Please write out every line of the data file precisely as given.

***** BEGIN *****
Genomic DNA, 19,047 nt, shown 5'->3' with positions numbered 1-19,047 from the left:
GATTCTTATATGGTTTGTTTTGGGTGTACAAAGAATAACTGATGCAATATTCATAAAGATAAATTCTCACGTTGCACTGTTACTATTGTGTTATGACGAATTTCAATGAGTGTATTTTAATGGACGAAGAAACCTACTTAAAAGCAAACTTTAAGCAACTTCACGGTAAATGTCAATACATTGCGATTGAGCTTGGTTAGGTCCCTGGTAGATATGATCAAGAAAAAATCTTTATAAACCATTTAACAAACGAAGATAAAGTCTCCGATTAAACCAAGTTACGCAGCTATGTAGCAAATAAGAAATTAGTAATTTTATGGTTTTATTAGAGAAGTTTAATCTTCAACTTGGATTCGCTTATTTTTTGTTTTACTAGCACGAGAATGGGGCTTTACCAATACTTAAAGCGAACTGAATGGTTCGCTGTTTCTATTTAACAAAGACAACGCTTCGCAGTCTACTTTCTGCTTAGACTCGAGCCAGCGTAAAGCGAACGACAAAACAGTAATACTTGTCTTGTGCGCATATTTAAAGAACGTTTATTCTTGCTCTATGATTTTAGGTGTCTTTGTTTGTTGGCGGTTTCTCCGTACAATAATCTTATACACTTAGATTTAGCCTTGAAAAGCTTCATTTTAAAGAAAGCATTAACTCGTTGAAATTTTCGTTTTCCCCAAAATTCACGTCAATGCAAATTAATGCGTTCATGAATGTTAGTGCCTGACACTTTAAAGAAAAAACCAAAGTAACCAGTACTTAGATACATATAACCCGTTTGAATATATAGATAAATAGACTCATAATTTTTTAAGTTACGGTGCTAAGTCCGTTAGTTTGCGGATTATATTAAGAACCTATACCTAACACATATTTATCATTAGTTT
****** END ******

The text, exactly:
Genomic DNA, 19,047 nt, shown 5'->3' with positions numbered 1-19,047 from the left:
GATTCTTATATGGTTTGTTTTGGGTGTACAAAGAATAACTGATGCAATATTCATAAAGATAAATTCTCACGTTGCACTGTTACTATTGTGTTATGACGAATTTCAATGAGTGTATTTTAATGGACGAAGAAACCTACTTAAAAGCAAACTTTAAGCAACTTCACGGTAAATGTCAATACATTGCGATTGAGCTTGGTTAGGTCCCTGGTAGATATGATCAAGAAAAAATCTTTATAAACCATTTAACAAACGAAGATAAAGTCTCCGATTAAACCAAGTTACGCAGCTATGTAGCAAATAAGAAATTAGTAATTTTATGGTTTTATTAGAGAAGTTTAATCTTCAACTTGGATTCGCTTATTTTTTGTTTTACTAGCACGAGAATGGGGCTTTACCAATACTTAAAGCGAACTGAATGGTTCGCTGTTTCTATTTAACAAAGACAACGCTTCGCAGTCTACTTTCTGCTTAGACTCGAGCCAGCGTAAAGCGAACGACAAAACAGTAATACTTGTCTTGTGCGCATATTTAAAGAACGTTTATTCTTGCTCTATGATTTTAGGTGTCTTTGTTTGTTGGCGGTTTCTCCGTACAATAATCTTATACACTTAGATTTAGCCTTGAAAAGCTTCATTTTAAAGAAAGCATTAACTCGTTGAAATTTTCGTTTTCCCCAAAATTCACGTCAATGCAAATTAATGCGTTCATGAATGTTAGTGCCTGACACTTTAAAGAAAAAACCAAAGTAACCAGTACTTAGATACATATAACCCGTTTGAATATATAGATAAATAGACTCATAATTTTTTAAGTTACGGTGCTAAGTCCGTTAGTTTGCGGATTATATTAAGAACCTATACCTAACACATATTTATCATTAGTTT